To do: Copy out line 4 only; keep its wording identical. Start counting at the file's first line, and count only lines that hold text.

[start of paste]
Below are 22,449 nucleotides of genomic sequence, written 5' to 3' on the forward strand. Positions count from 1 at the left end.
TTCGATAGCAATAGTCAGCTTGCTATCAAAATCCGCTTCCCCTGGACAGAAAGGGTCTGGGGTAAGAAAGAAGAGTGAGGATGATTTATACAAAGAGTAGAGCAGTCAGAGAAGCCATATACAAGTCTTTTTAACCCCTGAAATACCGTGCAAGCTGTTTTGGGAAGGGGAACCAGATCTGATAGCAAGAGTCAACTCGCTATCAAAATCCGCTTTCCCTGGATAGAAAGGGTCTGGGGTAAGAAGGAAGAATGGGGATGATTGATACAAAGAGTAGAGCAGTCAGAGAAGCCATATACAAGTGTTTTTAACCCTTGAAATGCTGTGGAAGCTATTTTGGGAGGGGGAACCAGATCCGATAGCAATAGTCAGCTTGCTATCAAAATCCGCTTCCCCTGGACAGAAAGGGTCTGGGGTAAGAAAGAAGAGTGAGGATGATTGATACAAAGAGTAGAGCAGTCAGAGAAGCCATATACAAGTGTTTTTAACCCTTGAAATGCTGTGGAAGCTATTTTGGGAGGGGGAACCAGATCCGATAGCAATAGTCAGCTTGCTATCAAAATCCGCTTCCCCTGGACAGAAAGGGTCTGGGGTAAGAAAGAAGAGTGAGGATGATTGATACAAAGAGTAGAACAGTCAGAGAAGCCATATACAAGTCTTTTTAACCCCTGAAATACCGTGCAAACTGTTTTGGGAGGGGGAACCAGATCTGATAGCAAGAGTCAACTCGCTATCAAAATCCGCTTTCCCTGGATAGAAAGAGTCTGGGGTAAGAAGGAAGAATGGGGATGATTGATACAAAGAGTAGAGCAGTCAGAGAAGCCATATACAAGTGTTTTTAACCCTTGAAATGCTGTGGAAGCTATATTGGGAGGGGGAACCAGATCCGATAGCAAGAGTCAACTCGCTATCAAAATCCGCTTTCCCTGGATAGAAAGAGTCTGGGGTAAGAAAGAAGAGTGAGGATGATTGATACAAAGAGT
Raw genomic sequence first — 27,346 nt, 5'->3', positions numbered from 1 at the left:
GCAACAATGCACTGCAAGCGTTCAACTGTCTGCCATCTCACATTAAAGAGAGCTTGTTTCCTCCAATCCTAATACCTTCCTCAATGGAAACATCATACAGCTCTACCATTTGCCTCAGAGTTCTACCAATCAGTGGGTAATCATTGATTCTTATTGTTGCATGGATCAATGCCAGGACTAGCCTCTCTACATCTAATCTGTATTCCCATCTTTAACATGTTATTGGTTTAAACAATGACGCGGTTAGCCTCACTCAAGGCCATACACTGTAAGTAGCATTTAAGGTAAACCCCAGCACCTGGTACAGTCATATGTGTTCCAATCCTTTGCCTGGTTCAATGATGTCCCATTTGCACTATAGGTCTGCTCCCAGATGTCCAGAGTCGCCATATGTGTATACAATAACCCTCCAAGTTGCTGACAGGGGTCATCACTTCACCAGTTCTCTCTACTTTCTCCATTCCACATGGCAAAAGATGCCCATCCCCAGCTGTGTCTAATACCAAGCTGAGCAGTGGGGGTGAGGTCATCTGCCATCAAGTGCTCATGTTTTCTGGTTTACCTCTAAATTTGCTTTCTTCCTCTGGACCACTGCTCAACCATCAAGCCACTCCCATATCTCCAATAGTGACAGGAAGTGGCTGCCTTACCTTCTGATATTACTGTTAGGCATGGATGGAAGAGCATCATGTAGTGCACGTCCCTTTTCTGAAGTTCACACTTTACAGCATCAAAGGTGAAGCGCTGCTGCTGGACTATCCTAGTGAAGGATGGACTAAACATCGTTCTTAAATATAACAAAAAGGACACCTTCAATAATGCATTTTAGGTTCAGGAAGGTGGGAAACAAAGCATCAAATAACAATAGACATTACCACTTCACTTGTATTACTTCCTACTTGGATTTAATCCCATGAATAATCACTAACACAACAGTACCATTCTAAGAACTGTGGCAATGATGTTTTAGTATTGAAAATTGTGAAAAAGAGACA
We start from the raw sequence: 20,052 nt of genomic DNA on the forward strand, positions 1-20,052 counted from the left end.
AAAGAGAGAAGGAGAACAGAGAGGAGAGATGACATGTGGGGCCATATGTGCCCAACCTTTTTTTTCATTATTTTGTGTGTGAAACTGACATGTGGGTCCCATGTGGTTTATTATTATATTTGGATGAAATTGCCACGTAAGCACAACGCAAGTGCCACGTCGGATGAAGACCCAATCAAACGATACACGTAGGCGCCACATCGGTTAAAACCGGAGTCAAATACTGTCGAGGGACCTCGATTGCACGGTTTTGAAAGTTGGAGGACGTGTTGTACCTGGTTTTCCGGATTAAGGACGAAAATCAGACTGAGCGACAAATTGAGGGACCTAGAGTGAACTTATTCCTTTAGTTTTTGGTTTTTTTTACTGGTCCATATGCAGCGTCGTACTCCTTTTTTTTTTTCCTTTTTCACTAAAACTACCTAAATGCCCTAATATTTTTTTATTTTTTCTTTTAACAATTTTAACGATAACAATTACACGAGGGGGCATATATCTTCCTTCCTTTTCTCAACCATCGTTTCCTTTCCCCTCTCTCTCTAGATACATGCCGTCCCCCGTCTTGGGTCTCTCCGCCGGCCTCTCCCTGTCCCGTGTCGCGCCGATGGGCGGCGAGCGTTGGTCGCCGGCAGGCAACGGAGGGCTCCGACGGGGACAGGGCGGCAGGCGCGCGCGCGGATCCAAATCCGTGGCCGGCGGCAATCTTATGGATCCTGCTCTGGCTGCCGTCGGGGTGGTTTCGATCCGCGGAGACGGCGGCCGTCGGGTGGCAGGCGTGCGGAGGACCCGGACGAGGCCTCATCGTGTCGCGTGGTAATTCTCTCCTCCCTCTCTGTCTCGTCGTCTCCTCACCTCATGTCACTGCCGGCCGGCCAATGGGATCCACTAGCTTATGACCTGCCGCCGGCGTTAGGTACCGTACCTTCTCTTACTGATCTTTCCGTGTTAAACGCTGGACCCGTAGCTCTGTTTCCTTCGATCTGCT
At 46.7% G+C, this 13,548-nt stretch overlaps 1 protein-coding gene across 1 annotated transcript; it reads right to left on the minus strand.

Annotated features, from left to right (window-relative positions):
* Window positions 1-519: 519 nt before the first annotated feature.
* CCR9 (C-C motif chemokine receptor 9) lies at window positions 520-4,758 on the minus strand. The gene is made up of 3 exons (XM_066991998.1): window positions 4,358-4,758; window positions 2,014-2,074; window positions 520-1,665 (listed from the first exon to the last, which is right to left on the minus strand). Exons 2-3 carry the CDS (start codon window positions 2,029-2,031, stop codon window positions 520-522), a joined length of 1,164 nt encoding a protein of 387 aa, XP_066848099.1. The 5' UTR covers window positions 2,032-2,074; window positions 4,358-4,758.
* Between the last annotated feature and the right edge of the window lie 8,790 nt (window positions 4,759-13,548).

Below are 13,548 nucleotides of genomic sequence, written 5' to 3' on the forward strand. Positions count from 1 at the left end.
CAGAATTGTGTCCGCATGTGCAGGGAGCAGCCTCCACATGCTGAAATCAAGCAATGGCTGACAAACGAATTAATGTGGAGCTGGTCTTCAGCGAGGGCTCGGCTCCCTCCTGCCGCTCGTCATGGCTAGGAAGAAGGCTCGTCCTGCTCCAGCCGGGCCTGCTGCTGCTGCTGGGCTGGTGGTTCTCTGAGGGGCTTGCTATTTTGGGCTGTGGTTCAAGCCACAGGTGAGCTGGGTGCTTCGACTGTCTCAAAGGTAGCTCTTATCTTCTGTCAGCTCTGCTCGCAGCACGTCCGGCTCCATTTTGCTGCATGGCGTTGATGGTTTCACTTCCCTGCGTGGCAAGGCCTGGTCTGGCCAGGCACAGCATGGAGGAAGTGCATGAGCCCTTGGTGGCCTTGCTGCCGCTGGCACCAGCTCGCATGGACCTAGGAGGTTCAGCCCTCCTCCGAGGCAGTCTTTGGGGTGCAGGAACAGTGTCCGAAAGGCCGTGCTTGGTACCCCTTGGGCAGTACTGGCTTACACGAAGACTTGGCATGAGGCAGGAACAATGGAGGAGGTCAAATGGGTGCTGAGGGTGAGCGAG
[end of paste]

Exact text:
GCAACAATGCACTGCAAGCGTTCAACTGTCTGCCATCTCACATTAAAGAGAGCTTGTTTCCTCCAATCCTAATACCTTCCTCAATGGAAACATCATACAGCTCTACCATTTGCCTCAGAGTTCTACCAATCAGTGGGTAATCATTGATTCTTATTGTTGCATGGATCAATGCCAGGACTAGCCTCTCTACATCTAATCTGTATTCCCATCTTTAACATGTTATTGGTTTAAACAATGACGCGGTTAGCCTCACTCAAGGCCATACACTGTAAGTAGCATTTAAGGTAAACCCCAGCACCTGGTACAGTCATATGTGTTCCAATCCTTTGCCTGGTTCAATGATGTCCCATTTGCACTATAGGTCTGCTCCCAGATGTCCAGAGTCGCCATATGTGTATACAATAACCCTCCAAGTTGCTGACAGGGGTCATCACTTCACCAGTTCTCTCTACTTTCTCCATTCCACATGGCAAAAGATGCCCATCCCCAGCTGTGTCTAATACCAAGCTGAGCAGTGGGGGTGAGGTCATCTGCCATCAAGTGCTCATGTTTTCTGGTTTACCTCTAAATTTGCTTTCTTCCTCTGGACCACTGCTCAACCATCAAGCCACTCCCATATCTCCAATAGTGACAGGAAGTGGCTGCCTTACCTTCTGATATTACTGTTAGGCATGGATGGAAGAGCATCATGTAGTGCACGTCCCTTTTCTGAAGTTCACACTTTACAGCATCAAAGGTGAAGCGCTGCTGCTGGACTATCCTAGTGAAGGATGGACTAAACATCGTTCTTAAATATAACAAAAAGGACACCTTCAATAATGCATTTTAGGTTCAGGAAGGTGGGAAACAAAGCATCAAATAACAATAGACATTACCACTTCACTTGTATTACTTCCTACTTGGATTTAATCCCATGAATAATCACTAACACAACAGTACCATTCTAAGAACTGTGGCAATGATGTTTTAGTATTGAAAATTGTGAAAAAGAGACA